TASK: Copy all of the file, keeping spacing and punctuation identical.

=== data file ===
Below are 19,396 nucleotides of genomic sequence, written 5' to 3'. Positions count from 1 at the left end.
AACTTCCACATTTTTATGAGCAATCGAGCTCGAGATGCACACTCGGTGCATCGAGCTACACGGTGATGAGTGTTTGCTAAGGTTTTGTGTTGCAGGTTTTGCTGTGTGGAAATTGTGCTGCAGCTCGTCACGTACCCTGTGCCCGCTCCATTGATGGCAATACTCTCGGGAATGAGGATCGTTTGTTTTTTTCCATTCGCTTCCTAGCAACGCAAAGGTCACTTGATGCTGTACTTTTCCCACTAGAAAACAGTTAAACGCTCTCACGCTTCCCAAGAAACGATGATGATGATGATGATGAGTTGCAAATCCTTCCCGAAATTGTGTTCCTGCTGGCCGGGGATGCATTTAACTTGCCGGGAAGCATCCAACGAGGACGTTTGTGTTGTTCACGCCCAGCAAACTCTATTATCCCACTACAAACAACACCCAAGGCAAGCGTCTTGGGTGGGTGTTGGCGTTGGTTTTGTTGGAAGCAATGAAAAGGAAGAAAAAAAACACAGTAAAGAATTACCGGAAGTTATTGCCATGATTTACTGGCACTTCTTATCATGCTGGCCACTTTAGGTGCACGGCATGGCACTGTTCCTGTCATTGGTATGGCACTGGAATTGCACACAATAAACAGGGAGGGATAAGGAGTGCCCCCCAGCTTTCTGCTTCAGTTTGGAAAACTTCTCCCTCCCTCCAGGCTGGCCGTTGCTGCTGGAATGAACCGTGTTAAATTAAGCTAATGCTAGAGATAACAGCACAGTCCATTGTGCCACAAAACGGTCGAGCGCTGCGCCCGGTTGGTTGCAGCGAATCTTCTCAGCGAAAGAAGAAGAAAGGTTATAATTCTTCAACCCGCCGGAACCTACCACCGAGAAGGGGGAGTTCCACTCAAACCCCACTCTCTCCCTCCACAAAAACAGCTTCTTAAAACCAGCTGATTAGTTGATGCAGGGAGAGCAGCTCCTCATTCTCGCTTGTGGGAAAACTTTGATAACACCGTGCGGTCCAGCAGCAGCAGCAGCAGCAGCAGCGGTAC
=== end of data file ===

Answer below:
Below are 19,396 nucleotides of genomic sequence, written 5' to 3'. Positions count from 1 at the left end.
AACTTCCACATTTTTATGAGCAATCGAGCTCGAGATGCACACTCGGTGCATCGAGCTACACGGTGATGAGTGTTTGCTAAGGTTTTGTGTTGCAGGTTTTGCTGTGTGGAAATTGTGCTGCAGCTCGTCACGTACCCTGTGCCCGCTCCATTGATGGCAATACTCTCGGGAATGAGGATCGTTTGTTTTTTTCCATTCGCTTCCTAGCAACGCAAAGGTCACTTGATGCTGTACTTTTCCCACTAGAAAACAGTTAAACGCTCTCACGCTTCCCAAGAAACGATGATGATGATGATGATGAGTTGCAAATCCTTCCCGAAATTGTGTTCCTGCTGGCCGGGGATGCATTTAACTTGCCGGGAAGCATCCAACGAGGACGTTTGTGTTGTTCACGCCCAGCAAACTCTATTATCCCACTACAAACAACACCCAAGGCAAGCGTCTTGGGTGGGTGTTGGCGTTGGTTTTGTTGGAAGCAATGAAAAGGAAGAAAAAAAACACAGTAAAGAATTACCGGAAGTTATTGCCATGATTTACTGGCACTTCTTATCATGCTGGCCACTTTAGGTGCACGGCATGGCACTGTTCCTGTCATTGGTATGGCACTGGAATTGCACACAATAAACAGGGAGGGATAAGGAGTGCCCCCCAGCTTTCTGCTTCAGTTTGGAAAACTTCTCCCTCCCTCCAGGCTGGCCGTTGCTGCTGGAATGAACCGTGTTAAATTAAGCTAATGCTAGAGATAACAGCACAGTCCATTGTGCCACAAAACGGTCGAGCGCTGCGCCCGGTTGGTTGCAGCGAATCTTCTCAGCGAAAGAAGAAGAAAGGTTATAATTCTTCAACCCGCCGGAACCTACCACCGAGAAGGGGGAGTTCCACTCAAACCCCACTCTCTCCCTCCACAAAAACAGCTTCTTAAAACCAGCTGATTAGTTGATGCAGGGAGAGCAGCTCCTCATTCTCGCTTGTGGGAAAACTTTGATAACACCGTGCGGTCCAGCAGCAGCAGCAGCAGCAGCAGCGGTAC